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Self-nanomicellizing solid dispersion of edaravone: part I – oral bioavailability improvement

Authors Parikh A, Kathawala K, Tan CC, Garg S, Zhou XF

Received 8 January 2018

Accepted for publication 24 April 2018

Published 5 July 2018 Volume 2018:12 Pages 2051—2069

DOI https://doi.org/10.2147/DDDT.S161940

Checked for plagiarism Yes

Review by Single-blind

Peer reviewer comments 4

Editor who approved publication: Dr Georgios D. Panos


Ankit Parikh, Krishna Kathawala, Chun Chuan Tan, Sanjay Garg, Xin-Fu Zhou

School of Pharmacy and Medical Sciences, University of South Australia, Adelaide, SA, Australia

Background: Edaravone (EDR) is known for its free radical scavenging, antiapoptotic, antinecrotic, and anticytokine effects in neurological and non-neurological diseases. It is currently available clinically as Radicava® and Radicut®, intravenous medications, recently approved for the treatment of amyotrophic lateral sclerosis and cerebral infarction. However, the oral use of EDR is still restricted by its poor oral bioavailability (BA) due to poor aqueous solubility, stability, rapid metabolism, and low permeability. The present study reports the development of novel EDR formulation (NEF) using self-nanomicellizing solid dispersion (SNMSD) strategy with the aim to enable its oral use.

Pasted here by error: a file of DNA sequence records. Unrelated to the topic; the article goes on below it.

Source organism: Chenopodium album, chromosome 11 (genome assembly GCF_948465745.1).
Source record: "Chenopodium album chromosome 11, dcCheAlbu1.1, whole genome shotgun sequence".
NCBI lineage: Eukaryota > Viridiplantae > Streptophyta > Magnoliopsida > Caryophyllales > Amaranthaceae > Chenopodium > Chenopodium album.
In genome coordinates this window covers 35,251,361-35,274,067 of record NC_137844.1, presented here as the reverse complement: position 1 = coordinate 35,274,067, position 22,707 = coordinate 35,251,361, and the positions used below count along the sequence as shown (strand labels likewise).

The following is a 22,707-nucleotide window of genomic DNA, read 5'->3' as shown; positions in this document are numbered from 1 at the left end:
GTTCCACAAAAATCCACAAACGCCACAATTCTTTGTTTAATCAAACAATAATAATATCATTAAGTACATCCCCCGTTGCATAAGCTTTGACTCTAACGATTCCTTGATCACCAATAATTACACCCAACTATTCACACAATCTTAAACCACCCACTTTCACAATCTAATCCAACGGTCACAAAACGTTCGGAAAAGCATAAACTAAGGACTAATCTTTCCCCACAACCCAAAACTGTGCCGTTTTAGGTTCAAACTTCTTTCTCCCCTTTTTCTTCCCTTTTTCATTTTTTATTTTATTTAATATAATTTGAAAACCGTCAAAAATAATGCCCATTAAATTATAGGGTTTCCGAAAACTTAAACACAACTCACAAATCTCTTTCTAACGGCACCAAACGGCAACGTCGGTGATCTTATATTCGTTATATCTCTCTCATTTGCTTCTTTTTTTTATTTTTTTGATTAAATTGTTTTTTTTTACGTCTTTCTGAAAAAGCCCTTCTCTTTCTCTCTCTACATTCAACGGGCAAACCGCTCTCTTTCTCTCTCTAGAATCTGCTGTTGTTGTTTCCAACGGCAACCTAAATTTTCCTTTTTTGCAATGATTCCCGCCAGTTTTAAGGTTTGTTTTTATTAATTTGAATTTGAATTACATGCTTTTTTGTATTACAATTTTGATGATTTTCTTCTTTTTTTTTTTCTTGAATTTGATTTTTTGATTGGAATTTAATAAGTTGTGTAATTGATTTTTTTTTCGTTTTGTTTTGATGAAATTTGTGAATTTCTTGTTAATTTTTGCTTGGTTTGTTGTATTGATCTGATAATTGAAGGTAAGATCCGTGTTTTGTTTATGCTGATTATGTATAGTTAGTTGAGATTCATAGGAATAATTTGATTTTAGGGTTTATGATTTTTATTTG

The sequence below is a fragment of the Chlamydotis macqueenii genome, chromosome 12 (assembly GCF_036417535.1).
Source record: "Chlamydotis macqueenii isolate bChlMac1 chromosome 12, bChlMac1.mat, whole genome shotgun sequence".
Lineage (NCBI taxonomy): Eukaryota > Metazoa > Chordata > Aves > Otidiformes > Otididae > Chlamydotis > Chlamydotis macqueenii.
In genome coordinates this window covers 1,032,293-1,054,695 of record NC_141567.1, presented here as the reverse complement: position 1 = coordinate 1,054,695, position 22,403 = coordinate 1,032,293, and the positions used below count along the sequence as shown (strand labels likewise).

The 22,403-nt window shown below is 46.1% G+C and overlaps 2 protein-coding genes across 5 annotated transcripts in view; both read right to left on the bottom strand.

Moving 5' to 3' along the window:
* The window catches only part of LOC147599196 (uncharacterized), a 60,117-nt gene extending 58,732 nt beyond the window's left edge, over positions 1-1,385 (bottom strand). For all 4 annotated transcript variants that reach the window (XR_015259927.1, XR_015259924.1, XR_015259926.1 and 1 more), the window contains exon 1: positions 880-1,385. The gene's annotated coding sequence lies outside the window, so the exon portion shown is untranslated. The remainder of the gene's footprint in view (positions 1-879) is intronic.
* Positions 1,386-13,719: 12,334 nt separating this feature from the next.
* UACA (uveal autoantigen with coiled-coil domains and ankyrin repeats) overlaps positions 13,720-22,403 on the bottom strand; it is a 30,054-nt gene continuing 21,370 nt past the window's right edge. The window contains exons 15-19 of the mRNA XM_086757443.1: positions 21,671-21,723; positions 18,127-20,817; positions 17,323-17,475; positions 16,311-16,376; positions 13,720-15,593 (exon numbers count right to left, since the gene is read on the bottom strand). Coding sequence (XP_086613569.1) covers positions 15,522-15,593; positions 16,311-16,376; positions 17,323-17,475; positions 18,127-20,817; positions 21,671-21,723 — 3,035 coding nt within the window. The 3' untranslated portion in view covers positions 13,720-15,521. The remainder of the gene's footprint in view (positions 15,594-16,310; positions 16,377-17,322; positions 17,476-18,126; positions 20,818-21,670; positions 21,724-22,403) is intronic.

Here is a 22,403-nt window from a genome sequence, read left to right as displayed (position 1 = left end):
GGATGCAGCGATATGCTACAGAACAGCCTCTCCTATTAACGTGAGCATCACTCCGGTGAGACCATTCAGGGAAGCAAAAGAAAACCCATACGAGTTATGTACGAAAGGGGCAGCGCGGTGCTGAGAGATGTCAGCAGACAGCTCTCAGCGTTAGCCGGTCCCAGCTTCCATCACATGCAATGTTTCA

Materials and methods: The selection of a suitable carrier for the development of NEF was performed based on the miscibility study. The optimization of EDR-to-carrier ratio was conducted via kinetic solubility study after preparing SNMSDs using solvent evaporation technique. The drug–polymer carrier interaction and self-nanomicellizing properties of NEF were investigated with advanced characterization studies. In vitro permeation, metabolism, and dissolution study was carried out to examine the effect of the presence of a carrier on physicochemical properties of EDR. Additionally, the dose-dependent pharmacokinetic study of NEF was conducted and compared with the EDR suspension.
Results: Soluplus® (SOL) as a carrier was selected based on the potential for improving aqueous solubility. The NEF containing EDR and SOL (1:5) resulted in the highest enhancement in aqueous solubility (17.53-fold) due to amorphization, hydrogen bonding interaction, and micellization. Moreover, the NEF demonstrated significant improvement in metabolism, permeability, and dissolution profile of EDR. Furthermore, the oral BA of NEF showed 10.2-, 16.1-, and 14.8-fold enhancement compared to EDR suspension at 46, 138, and 414 µmol/kg doses.
Conclusion: The results demonstrated that SNMSD strategy could serve as a promising way to enhance EDR oral BA and NEF could be a potential candidate for the treatment of diseases in which oxidative stress plays a key role in their pathogenesis.

Keywords: edaravone, Soluplus®, nanotechnology, oral bioavailability, metabolism, permeability

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